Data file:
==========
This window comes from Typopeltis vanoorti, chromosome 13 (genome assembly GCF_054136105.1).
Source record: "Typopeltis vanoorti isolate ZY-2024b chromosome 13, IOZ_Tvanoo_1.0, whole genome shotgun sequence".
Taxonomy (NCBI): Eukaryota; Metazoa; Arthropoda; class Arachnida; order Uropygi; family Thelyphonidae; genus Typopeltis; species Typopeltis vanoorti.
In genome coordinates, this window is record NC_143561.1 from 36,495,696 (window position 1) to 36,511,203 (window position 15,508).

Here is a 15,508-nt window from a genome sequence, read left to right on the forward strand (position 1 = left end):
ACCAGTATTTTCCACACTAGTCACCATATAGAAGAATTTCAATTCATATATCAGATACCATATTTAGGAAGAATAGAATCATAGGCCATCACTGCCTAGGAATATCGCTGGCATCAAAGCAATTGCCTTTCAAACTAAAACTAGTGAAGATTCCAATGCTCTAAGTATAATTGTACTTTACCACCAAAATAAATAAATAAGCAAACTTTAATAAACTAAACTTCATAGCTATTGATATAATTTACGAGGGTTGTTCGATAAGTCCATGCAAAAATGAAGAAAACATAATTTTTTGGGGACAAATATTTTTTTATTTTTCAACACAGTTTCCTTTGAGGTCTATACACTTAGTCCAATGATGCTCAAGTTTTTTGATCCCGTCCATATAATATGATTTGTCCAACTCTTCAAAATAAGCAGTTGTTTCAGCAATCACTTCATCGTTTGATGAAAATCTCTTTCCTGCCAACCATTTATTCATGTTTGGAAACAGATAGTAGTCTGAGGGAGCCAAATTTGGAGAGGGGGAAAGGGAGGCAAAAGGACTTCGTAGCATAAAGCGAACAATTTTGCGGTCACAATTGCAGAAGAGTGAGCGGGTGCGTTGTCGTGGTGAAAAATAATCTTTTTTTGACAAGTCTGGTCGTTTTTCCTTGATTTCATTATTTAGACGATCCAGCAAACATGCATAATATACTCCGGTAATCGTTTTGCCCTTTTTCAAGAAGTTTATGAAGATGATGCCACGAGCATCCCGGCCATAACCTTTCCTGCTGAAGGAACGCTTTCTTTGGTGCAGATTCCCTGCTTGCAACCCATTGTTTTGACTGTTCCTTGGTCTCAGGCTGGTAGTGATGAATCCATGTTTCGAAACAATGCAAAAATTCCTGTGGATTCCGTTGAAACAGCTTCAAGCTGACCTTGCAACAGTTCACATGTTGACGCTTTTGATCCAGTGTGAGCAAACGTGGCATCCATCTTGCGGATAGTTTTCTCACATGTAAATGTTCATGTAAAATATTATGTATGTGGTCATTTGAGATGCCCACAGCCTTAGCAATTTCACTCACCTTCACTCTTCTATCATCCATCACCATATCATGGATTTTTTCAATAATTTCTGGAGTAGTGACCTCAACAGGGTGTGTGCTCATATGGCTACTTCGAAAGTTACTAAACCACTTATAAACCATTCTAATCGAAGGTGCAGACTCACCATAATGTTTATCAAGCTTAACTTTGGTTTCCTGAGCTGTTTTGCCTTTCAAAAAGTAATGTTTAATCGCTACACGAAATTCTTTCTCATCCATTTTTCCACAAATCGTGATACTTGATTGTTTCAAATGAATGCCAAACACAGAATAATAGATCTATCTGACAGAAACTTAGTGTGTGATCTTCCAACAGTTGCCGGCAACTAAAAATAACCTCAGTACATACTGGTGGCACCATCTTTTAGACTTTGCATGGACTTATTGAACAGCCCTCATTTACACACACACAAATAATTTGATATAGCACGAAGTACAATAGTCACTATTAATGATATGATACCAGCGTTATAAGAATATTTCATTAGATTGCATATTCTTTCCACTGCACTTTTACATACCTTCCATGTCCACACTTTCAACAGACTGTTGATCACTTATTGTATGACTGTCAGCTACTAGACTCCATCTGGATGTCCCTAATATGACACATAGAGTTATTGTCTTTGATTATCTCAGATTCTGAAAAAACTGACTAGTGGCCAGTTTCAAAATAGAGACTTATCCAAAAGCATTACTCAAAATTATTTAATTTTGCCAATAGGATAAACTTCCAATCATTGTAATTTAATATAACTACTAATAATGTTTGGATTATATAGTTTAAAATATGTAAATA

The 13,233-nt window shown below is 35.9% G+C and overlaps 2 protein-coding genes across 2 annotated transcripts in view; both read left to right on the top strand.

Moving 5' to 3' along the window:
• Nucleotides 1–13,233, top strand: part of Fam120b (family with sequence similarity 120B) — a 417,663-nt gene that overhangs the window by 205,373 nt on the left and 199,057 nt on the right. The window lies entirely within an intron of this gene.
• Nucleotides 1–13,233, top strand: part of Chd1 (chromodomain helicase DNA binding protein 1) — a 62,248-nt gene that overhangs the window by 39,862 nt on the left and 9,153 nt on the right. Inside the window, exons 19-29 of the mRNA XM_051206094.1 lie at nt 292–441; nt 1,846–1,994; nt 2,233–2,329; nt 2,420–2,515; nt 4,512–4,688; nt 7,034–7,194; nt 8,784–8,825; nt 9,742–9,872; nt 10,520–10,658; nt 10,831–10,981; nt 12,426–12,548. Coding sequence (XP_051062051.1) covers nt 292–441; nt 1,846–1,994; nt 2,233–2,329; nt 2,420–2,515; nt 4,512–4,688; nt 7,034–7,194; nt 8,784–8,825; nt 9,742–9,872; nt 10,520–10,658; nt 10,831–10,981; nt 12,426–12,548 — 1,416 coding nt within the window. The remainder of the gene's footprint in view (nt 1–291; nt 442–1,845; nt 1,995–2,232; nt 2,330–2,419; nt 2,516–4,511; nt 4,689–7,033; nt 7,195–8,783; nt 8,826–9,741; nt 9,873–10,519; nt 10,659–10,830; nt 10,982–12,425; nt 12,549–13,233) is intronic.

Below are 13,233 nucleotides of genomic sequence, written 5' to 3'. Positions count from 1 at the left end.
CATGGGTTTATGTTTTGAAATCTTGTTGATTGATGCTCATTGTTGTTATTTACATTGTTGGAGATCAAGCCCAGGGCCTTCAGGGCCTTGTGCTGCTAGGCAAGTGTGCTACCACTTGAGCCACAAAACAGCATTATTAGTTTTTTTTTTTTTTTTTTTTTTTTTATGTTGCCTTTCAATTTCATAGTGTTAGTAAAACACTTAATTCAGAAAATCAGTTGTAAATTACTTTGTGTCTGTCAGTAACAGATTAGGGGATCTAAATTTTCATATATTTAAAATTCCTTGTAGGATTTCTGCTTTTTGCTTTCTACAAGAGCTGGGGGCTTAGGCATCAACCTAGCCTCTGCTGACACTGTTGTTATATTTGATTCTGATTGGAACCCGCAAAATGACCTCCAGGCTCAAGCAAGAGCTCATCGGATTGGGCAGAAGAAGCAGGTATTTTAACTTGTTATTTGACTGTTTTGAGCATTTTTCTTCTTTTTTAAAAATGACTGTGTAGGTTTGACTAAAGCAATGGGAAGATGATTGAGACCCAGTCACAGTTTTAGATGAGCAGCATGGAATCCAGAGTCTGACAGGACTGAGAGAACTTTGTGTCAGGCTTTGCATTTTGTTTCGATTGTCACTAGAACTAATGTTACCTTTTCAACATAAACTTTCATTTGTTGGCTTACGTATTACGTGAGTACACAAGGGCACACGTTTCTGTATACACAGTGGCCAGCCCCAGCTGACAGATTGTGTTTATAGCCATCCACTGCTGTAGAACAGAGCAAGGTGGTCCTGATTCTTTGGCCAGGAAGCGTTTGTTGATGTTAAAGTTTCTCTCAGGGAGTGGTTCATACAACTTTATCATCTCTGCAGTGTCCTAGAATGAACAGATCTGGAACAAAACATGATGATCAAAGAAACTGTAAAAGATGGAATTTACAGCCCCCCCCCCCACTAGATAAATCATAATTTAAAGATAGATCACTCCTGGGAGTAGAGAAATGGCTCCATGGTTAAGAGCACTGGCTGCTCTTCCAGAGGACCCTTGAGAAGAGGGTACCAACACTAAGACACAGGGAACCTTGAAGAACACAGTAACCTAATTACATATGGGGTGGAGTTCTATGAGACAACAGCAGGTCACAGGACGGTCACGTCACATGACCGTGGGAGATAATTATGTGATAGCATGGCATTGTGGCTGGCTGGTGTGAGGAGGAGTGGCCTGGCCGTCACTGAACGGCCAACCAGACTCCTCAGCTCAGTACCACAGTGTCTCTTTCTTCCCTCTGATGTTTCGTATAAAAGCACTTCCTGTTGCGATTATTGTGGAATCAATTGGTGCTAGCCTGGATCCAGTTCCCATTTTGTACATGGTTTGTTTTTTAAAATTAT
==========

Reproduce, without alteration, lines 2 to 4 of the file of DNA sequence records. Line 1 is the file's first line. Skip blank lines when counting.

Source record: "Typopeltis vanoorti isolate ZY-2024b chromosome 13, IOZ_Tvanoo_1.0, whole genome shotgun sequence".
Taxonomy (NCBI): Eukaryota; Metazoa; Arthropoda; class Arachnida; order Uropygi; family Thelyphonidae; genus Typopeltis; species Typopeltis vanoorti.
In genome coordinates, this window is record NC_143561.1 from 36,495,696 (window position 1) to 36,511,203 (window position 15,508).